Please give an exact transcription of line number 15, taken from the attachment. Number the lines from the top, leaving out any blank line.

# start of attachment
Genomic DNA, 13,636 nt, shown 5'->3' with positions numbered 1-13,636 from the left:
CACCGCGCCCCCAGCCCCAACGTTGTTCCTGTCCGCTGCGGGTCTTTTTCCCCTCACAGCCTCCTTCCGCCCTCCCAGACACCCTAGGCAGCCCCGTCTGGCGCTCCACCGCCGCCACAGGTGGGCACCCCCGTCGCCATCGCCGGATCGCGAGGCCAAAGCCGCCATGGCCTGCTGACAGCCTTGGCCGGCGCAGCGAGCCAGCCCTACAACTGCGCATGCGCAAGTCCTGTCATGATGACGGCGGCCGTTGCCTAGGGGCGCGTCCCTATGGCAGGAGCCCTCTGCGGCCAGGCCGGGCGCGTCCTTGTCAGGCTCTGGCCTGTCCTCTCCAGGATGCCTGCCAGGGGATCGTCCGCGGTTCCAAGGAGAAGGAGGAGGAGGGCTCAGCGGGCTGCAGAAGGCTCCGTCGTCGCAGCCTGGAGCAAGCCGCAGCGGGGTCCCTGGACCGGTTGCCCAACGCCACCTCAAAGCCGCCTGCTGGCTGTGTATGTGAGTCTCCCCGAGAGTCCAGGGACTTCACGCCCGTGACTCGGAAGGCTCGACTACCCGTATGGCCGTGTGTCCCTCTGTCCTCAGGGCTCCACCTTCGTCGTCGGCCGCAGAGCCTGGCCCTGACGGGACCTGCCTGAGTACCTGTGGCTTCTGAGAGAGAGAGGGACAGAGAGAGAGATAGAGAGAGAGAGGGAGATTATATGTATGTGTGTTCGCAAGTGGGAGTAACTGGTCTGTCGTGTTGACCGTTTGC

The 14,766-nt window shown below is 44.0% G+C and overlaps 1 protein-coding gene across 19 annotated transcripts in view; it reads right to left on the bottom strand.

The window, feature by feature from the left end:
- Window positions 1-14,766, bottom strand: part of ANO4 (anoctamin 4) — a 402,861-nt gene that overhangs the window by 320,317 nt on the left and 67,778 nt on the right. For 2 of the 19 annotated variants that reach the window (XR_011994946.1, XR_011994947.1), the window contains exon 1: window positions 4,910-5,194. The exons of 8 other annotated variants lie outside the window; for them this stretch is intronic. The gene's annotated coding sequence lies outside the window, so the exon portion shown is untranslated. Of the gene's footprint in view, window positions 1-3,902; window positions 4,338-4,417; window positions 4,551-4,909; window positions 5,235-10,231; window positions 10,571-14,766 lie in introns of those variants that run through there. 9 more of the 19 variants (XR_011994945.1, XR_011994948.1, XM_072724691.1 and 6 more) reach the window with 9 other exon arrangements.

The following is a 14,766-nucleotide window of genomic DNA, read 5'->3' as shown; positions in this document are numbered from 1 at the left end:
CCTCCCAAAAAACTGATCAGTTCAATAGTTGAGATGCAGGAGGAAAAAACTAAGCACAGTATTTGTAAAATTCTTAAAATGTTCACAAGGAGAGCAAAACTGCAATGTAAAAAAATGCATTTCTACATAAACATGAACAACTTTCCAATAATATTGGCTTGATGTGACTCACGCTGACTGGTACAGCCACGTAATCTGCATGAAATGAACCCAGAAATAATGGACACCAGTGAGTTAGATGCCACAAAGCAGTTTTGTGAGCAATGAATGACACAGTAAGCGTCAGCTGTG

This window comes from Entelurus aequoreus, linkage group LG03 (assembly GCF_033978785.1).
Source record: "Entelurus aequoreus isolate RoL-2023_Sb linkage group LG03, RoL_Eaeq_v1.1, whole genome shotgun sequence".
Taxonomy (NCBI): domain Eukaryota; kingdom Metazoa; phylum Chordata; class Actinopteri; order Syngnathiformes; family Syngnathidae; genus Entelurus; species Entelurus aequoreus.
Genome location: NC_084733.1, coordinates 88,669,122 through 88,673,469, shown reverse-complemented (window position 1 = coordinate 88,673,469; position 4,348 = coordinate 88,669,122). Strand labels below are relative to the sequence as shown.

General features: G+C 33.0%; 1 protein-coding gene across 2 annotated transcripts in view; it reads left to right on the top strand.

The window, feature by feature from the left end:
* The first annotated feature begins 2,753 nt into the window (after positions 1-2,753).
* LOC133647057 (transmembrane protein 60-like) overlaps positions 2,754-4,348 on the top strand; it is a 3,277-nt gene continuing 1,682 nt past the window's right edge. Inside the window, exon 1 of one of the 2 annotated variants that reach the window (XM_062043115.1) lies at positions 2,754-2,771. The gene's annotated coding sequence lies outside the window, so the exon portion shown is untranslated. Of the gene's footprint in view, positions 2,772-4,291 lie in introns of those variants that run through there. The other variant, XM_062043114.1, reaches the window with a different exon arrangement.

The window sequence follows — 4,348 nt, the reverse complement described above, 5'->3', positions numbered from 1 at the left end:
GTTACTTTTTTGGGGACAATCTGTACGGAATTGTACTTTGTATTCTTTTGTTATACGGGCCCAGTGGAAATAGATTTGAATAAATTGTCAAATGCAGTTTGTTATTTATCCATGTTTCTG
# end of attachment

* LOC133647057 (transmembrane protein 60-like) overlaps positions 2,754-4,348 on the top strand; it is a 3,277-nt gene continuing 1,682 nt past the window's right edge. Inside the window, exon 1 of one of the 2 annotated variants that reach the window (XM_062043115.1) lies at positions 2,754-2,771. The gene's annotated coding sequence lies outside the window, so the exon portion shown is untranslated. Of the gene's footprint in view, positions 2,772-4,291 lie in introns of those variants that run through there. The other variant, XM_062043114.1, reaches the window with a different exon arrangement.